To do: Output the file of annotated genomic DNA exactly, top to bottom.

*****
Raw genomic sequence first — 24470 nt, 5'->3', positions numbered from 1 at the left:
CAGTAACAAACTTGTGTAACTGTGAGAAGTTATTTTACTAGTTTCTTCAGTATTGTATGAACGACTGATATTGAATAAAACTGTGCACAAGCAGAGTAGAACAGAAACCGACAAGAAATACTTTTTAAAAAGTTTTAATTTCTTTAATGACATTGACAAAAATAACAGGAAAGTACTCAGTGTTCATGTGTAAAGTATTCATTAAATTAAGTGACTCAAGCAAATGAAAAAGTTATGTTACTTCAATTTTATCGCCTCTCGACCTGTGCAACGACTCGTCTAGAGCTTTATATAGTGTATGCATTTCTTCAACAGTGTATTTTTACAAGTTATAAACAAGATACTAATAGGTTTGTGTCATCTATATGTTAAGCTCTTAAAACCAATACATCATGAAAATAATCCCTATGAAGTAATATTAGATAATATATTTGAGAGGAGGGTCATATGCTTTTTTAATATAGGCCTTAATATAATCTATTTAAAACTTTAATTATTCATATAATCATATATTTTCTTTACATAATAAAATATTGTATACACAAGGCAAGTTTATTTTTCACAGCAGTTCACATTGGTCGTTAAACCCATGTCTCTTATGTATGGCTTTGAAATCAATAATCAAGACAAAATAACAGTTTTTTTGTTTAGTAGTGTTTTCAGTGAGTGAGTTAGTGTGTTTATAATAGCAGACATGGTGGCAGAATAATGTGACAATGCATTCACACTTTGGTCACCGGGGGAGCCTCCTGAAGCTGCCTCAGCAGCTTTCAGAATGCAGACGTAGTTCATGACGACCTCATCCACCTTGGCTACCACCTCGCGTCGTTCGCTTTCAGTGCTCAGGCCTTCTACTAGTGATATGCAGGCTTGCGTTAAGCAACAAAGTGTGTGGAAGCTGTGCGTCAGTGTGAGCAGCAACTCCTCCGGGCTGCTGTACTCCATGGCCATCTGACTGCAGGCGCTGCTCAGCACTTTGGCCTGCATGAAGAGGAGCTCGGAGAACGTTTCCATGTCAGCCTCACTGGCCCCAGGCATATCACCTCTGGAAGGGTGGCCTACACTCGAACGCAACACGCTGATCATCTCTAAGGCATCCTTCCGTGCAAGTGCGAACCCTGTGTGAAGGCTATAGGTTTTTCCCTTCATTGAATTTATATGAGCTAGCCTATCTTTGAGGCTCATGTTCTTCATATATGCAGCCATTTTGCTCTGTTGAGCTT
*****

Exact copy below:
Raw genomic sequence first — 24470 nt, 5'->3', positions numbered from 1 at the left:
CAGTAACAAACTTGTGTAACTGTGAGAAGTTATTTTACTAGTTTCTTCAGTATTGTATGAACGACTGATATTGAATAAAACTGTGCACAAGCAGAGTAGAACAGAAACCGACAAGAAATACTTTTTAAAAAGTTTTAATTTCTTTAATGACATTGACAAAAATAACAGGAAAGTACTCAGTGTTCATGTGTAAAGTATTCATTAAATTAAGTGACTCAAGCAAATGAAAAAGTTATGTTACTTCAATTTTATCGCCTCTCGACCTGTGCAACGACTCGTCTAGAGCTTTATATAGTGTATGCATTTCTTCAACAGTGTATTTTTACAAGTTATAAACAAGATACTAATAGGTTTGTGTCATCTATATGTTAAGCTCTTAAAACCAATACATCATGAAAATAATCCCTATGAAGTAATATTAGATAATATATTTGAGAGGAGGGTCATATGCTTTTTTAATATAGGCCTTAATATAATCTATTTAAAACTTTAATTATTCATATAATCATATATTTTCTTTACATAATAAAATATTGTATACACAAGGCAAGTTTATTTTTCACAGCAGTTCACATTGGTCGTTAAACCCATGTCTCTTATGTATGGCTTTGAAATCAATAATCAAGACAAAATAACAGTTTTTTTGTTTAGTAGTGTTTTCAGTGAGTGAGTTAGTGTGTTTATAATAGCAGACATGGTGGCAGAATAATGTGACAATGCATTCACACTTTGGTCACCGGGGGAGCCTCCTGAAGCTGCCTCAGCAGCTTTCAGAATGCAGACGTAGTTCATGACGACCTCATCCACCTTGGCTACCACCTCGCGTCGTTCGCTTTCAGTGCTCAGGCCTTCTACTAGTGATATGCAGGCTTGCGTTAAGCAACAAAGTGTGTGGAAGCTGTGCGTCAGTGTGAGCAGCAACTCCTCCGGGCTGCTGTACTCCATGGCCATCTGACTGCAGGCGCTGCTCAGCACTTTGGCCTGCATGAAGAGGAGCTCGGAGAACGTTTCCATGTCAGCCTCACTGGCCCCAGGCATATCACCTCTGGAAGGGTGGCCTACACTCGAACGCAACACGCTGATCATCTCTAAGGCATCCTTCCGTGCAAGTGCGAACCCTGTGTGAAGGCTATAGGTTTTTCCCTTCATTGAATTTATATGAGCTAGCCTATCTTTGAGGCTCATGTTCTTCATATATGCAGCCATTTTGCTCTGTTGAGCTT